Jul 17, 2017, (Research Matters):
When Antonie van Leeuwenhoek designed the first microscope, little did he know that he would show us an exciting world of microbes! Since the 1670s, technology has progressed tremendously, opening up a treasure trove of information on microbes like viruses, bacteria and archaea (single celled organisms with no cell nucleus or any other membrane-bound organelles in their cells). While we harbour about 100 trillion microbes in our body, we have so far listed close to 3000 microbes for genome sequencing under the ‘Human Microbiome Project’, an initiative by National Institutes of Health (NIH), USA.
While we despise these microbes as ‘germs’, scientists give it a fancy name -- the ‘human microbiome’ – an ecosystem of sorts that harbours microbes. But not all of them are germs or cause diseases, some provide vitamins, and a few guide our immune system to detect harmful invaders and produce compounds to fight against disease causing microbes too. Probiotics, the science of using friendly bacteria like Lactobacillus, Bifidobacterium, and Streptococcus, bear tremendous health benefits. In fact, statistics say that the total number of microbes in our body is ten times higher than the total cells constituting our body, and the total number of genes in the human microbiome is 200 times higher than total genes present in our genome!
Few scientists have found this world of microbes so exciting that they believe understanding this microbiome from different parts of our body could reveal promising outcomes, which can then be used for disease control. Studies have shown that a change in the skin microbiome can lead to psoriasis, atopic dermatitis and acne, variations in the gut microbiome have been related to eczema, asthma and food allergies. Now, it is practically possible to replace ‘harmful bacteria’ with ‘friendly, useful’ bacteria to address infections.
In a recent study, an enthusiastic group of researchers at the Indian Institute of Engineering Science and Technology, Shibpur, West Bengal, have now explored the evolutionary relationship among the microbes in human blood, based on the protein sequences from these bacteria. There is rich microbial diversity in our blood and this serves an important physiological role. Blood microbiome (or lack thereof) could lead to health issues like type 2 diabetes and cardiovascular diseases. The presence of H. pylori, a bacterium, in blood could contribute to Parkinson's disease. The researchers hope that their study, published in the journal Molecular Phylogenetics and Evolution, could pave way for efficient treatment of such diseases.
“Human microbiome analysis has drawn immense interest because of its promise in understanding biological systems at a deeper scale. The comprehensive study of blood microbiome would undoubtedly change the landscape of how we understand diseases originating in blood. This kind of tissue-specific analysis of the microbiome is of high interest for therapeutic purposes too”, says Dr. Malay Bhattacharyya, one of the authors of the study. While previous studies have tried to establish an evolutionary relationship between gut bacteria, this study focuses on looking at the microbes in our blood.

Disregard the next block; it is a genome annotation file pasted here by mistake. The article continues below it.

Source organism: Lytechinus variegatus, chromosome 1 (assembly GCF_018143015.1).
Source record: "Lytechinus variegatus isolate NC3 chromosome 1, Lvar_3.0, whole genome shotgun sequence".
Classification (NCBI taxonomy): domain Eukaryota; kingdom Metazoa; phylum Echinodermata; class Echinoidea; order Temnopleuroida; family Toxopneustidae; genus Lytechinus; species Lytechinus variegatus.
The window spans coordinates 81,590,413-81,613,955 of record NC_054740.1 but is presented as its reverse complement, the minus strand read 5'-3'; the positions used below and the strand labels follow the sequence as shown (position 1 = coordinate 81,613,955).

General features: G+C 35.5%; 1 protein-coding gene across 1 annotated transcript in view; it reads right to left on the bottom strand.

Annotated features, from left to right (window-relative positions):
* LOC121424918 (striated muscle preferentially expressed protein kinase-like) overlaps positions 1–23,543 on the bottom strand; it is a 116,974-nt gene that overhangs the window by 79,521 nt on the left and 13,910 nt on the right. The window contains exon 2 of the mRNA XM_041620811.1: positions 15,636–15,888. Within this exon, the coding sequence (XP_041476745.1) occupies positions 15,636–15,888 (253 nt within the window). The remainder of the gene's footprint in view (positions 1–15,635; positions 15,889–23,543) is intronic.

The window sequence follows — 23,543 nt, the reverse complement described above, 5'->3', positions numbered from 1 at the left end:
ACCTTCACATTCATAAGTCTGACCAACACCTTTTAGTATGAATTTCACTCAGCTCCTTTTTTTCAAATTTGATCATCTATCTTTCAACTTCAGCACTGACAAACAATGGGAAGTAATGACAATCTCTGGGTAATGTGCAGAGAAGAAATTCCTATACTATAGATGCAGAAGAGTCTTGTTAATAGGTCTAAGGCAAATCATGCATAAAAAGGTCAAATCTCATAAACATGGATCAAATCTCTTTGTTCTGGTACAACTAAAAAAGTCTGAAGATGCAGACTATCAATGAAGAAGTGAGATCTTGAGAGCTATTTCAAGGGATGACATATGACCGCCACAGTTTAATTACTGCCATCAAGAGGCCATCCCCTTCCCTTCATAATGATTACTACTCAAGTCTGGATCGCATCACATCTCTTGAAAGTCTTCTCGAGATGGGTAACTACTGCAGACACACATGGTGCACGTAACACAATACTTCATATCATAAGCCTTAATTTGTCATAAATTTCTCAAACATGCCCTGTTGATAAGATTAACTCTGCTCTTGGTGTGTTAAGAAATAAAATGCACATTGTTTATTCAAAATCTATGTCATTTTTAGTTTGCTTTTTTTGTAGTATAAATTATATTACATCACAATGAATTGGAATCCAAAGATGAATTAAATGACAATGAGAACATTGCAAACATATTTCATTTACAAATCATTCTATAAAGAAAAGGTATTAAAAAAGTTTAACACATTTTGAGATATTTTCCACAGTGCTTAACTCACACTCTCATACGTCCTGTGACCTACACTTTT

For this study, the researchers collected protein sequence information from ‘Human Microbiome Project’ and conducted a phylogenetic study of 22 common proteins found in human blood microbiome. A phylogenetic study compares DNA or protein sequence information to draw statements about evolutionary relationship among different species. Interestingly, the phylogenetic analyses revealed that different sister groups of microbes in our blood are also evolutionary connected to each other. For instance, the bacterial species Enterococcus faecium that causes neonatal meningitis, and Enterocococcus faecalis that causes urinary tract infections, showed strong similarity to each other.
But how close are these microbes to humans? To explore this, the researchers analysed 22 of the commonly found microbiome proteins in humans and found 5 of them to be occurring in humans and microbes. To their utmost surprise, they found that many microbes did exhibit some similarity with human proteins, with members of the genus Enterococcus showing the highest co-existence with humans in most cases. The sequence similarities are found to be comparatively much higher for the proteins like peptide deformylase and thymidylate synthase. Interestingly, all these evolutionary conserved proteins are found to have closely related functions.
When asked about the importance of studying blood microbiome, Dr. Malay Bhattacharyya, one of the authors of the study, says --“The study on microbiome has significant implications in the areas of environmental microbiology and medical microbiology, in particular. The understanding of human microbiology and its surrounding microbes are tightly coupled to the environment. The research in microbiology is not merely confined to the diagnosis, prognosis and treatment of diseases rather it also involves the study of helpful microbes. Therefore, microbiome analysis is supportive to the combat against many diseases and promotes their treatment.”
“Since the microbiome has been shown to have an impact on the physiology of the host in far reaching ways, knowledge about the microbes constituting the microbiome is significant. Similarities between proteins of the microbe and the host suggest the possibility of gene exchanges between the two by a process known as horizontal gene transfer. This is a recently recognised aspect of evolution”, comments Prof. S. Mahadevan, Professor at the Department of Molecular Reproduction, Development and Genetics, Indian Institute of Science, Bengaluru.
As scientists figure out innovative ways to understand diseases and design better strategies to fight them, a renewed hope lingers on for a disease-free world.